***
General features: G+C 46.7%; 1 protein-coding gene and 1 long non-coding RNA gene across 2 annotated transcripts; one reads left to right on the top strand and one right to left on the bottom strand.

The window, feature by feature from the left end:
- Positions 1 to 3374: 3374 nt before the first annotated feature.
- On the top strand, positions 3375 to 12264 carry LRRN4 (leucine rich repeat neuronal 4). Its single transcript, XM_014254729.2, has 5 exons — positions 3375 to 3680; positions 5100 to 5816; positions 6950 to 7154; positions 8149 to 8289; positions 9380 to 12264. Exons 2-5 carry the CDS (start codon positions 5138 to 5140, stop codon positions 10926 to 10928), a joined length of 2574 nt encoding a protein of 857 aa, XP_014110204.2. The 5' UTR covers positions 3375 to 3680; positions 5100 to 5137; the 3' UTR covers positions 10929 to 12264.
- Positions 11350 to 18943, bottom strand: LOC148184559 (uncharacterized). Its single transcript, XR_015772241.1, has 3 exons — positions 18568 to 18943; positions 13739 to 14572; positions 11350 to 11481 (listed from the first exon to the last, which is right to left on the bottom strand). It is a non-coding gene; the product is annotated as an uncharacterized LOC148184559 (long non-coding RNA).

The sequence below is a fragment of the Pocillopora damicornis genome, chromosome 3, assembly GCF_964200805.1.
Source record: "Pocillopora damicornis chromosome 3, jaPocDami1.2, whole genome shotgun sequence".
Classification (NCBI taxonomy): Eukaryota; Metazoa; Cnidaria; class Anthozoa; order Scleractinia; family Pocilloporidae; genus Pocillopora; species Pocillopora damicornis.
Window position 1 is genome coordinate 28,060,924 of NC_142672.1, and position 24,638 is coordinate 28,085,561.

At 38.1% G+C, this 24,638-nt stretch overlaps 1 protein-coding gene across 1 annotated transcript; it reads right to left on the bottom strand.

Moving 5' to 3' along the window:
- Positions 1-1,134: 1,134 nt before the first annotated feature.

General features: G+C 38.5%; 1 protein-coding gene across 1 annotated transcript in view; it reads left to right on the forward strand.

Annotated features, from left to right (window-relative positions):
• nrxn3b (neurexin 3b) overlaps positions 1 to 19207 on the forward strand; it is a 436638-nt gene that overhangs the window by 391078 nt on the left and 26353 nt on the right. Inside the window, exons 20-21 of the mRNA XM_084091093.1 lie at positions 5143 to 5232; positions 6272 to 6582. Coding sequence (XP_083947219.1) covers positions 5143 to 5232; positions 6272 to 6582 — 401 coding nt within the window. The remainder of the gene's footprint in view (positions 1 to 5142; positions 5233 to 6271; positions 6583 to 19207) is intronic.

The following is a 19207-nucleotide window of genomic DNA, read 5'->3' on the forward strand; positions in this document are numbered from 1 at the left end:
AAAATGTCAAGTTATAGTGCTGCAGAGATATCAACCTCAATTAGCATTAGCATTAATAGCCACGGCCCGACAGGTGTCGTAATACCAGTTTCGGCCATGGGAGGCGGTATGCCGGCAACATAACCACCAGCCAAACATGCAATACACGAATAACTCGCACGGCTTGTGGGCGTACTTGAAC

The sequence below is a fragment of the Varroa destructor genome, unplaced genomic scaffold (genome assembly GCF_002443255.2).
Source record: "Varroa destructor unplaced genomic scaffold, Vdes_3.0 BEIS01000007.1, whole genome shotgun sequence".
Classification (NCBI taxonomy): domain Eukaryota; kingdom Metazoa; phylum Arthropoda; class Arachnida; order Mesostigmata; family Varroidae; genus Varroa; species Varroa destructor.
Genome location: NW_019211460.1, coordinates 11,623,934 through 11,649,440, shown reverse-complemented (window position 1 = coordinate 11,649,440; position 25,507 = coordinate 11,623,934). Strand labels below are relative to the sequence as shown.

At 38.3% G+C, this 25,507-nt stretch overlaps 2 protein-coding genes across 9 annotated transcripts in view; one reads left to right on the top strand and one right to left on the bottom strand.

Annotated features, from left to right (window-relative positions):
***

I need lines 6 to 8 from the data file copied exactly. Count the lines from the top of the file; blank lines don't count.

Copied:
The sequence below is a fragment of the Pocillopora damicornis genome, chromosome 3, assembly GCF_964200805.1.
Source record: "Pocillopora damicornis chromosome 3, jaPocDami1.2, whole genome shotgun sequence".
Classification (NCBI taxonomy): Eukaryota; Metazoa; Cnidaria; class Anthozoa; order Scleractinia; family Pocilloporidae; genus Pocillopora; species Pocillopora damicornis.